So much news, and so little time. In case you missed them, here is a recap of what was trending on CLN this past week!
A pioneer in this industry, Hotbox CEO Abi Roach first opened her Toronto consumption lounge all the way back in 2003! Even with the uncertainty that came with the changing federal legal framework, Abi Roach successfully navigated through it, and now Hotbox Cafe stands as the longest-running consumption lounge in North America, and the only legal one in operation in Canada. On top of that, Abi Roach has been a powerhouse for the community for nearly two decades and currently sits as the executive director of the National Organization for the Reform of Marijuana Laws, NORML, and as director of the Cannabis Friendly Business Association, CFBA.
A year ago, cannabis legalization looked like it was on a roll in the Northeast — it had already passed in three of the region’s states and was a priority for governors in three more, including the populous New York.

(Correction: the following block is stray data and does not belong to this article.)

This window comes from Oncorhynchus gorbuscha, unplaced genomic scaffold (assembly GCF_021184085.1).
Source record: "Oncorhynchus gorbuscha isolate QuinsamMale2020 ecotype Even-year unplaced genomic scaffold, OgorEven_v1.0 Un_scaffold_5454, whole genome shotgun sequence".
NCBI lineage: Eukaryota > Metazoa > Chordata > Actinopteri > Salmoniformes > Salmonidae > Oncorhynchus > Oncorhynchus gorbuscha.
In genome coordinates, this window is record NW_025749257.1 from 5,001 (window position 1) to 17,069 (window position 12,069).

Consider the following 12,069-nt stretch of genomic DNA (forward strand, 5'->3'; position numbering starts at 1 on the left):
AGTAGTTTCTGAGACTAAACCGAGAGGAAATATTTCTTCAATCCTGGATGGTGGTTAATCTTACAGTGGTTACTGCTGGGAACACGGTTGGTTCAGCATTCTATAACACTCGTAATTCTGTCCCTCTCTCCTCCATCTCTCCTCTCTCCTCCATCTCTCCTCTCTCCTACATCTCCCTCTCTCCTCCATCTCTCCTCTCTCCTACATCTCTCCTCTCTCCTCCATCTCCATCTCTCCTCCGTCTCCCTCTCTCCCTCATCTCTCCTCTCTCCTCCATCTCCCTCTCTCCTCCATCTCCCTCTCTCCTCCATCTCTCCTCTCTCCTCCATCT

Now, after legislative efforts stalled and a vaping sickness stirred new concerns, the governors of New York, New Jersey, and Connecticut still want to make recreational pot legal. They and Pennsylvania’s governor have been comparing notes on how to do it.
Cannabis company Tilray Inc. announced changes to its senior executive ranks including a new chief financial officer, Michael Kruteck, replacing Mark Castaneda. The company also announced the appointment of Revlon executive Jon Levin as chief operating officer.
Ever since the legalization of cannabis in Canada, a list of permitted solvents has been provided to producers. The maximum residual limits for 36 solvents allowed in extracts have not changed, unlike the 96 pesticides restricted for cannabis cultivation, which has seen a recent shift. Each solvent has an allowance of 5000 ppm in cannabis extracts in Canada.
At a glance, the permitted solvents might seem confusing even to those that are knowledgable in regular extract production. Solvents used in Canada’s legal cannabis extracts do not just extract, they also synthesize and isomerize. These will be explained later throughout this new series on solvents, but perhaps, for now, we should just stick with the basics.